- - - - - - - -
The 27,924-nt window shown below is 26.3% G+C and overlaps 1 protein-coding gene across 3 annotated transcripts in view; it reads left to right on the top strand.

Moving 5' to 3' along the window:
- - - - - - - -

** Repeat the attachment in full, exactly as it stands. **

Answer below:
The 27,924-nt window shown below is 26.3% G+C and overlaps 1 protein-coding gene across 3 annotated transcripts in view; it reads left to right on the top strand.

Moving 5' to 3' along the window: